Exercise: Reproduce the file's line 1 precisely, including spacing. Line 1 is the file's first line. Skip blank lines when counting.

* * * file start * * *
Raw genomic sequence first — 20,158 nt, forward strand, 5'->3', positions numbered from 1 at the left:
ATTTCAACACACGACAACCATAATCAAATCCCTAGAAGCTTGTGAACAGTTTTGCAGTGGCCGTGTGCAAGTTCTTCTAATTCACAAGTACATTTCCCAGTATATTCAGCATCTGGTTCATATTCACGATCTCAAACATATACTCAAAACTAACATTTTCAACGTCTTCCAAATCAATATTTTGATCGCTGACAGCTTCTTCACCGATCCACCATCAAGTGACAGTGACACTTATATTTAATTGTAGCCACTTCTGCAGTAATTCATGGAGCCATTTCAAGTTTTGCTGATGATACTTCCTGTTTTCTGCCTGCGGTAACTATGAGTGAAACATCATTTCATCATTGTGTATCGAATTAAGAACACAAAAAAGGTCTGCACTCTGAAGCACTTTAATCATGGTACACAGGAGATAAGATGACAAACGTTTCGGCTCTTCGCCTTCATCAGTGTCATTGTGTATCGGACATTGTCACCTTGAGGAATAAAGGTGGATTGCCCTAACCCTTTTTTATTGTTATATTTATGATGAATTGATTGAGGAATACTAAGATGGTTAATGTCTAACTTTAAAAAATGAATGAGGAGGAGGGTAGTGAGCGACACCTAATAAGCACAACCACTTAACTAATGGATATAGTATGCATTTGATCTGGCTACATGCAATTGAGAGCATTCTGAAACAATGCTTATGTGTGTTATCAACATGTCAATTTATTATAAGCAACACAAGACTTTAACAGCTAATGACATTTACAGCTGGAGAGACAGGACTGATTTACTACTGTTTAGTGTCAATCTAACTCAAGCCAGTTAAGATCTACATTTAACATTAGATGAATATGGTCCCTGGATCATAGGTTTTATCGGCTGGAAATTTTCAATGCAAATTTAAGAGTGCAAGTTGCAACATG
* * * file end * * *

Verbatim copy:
Raw genomic sequence first — 20,158 nt, forward strand, 5'->3', positions numbered from 1 at the left: